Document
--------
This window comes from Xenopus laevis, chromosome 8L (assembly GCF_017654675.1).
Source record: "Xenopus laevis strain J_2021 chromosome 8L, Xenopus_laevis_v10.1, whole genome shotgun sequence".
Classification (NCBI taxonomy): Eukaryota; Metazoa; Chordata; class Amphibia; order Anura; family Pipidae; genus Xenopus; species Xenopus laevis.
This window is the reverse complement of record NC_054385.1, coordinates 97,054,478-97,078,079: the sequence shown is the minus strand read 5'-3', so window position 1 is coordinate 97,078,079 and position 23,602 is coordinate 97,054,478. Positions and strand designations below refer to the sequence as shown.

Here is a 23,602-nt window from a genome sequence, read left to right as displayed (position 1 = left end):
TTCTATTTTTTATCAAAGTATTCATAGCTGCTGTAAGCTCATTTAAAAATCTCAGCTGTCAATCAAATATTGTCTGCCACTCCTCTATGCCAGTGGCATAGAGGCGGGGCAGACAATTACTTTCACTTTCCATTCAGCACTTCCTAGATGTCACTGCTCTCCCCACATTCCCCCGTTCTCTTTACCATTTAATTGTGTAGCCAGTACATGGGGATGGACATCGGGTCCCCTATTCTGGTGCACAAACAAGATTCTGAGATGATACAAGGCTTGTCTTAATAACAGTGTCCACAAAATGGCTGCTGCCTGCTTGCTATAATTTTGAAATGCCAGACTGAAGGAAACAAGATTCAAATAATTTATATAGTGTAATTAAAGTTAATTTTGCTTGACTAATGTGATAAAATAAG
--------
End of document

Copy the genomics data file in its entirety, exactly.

This window comes from Xenopus laevis, chromosome 8L (assembly GCF_017654675.1).
Source record: "Xenopus laevis strain J_2021 chromosome 8L, Xenopus_laevis_v10.1, whole genome shotgun sequence".
Classification (NCBI taxonomy): Eukaryota; Metazoa; Chordata; class Amphibia; order Anura; family Pipidae; genus Xenopus; species Xenopus laevis.
This window is the reverse complement of record NC_054385.1, coordinates 97,054,478-97,078,079: the sequence shown is the minus strand read 5'-3', so window position 1 is coordinate 97,078,079 and position 23,602 is coordinate 97,054,478. Positions and strand designations below refer to the sequence as shown.

Here is a 23,602-nt window from a genome sequence, read left to right as displayed (position 1 = left end):
TTCTATTTTTTATCAAAGTATTCATAGCTGCTGTAAGCTCATTTAAAAATCTCAGCTGTCAATCAAATATTGTCTGCCACTCCTCTATGCCAGTGGCATAGAGGCGGGGCAGACAATTACTTTCACTTTCCATTCAGCACTTCCTAGATGTCACTGCTCTCCCCACATTCCCCCGTTCTCTTTACCATTTAATTGTGTAGCCAGTACATGGGGATGGACATCGGGTCCCCTATTCTGGTGCACAAACAAGATTCTGAGATGATACAAGGCTTGTCTTAATAACAGTGTCCACAAAATGGCTGCTGCCTGCTTGCTATAATTTTGAAATGCCAGACTGAAGGAAACAAGATTCAAATAATTTATATAGTGTAATTAAAGTTAATTTTGCTTGACTAATGTGATAAAATAAG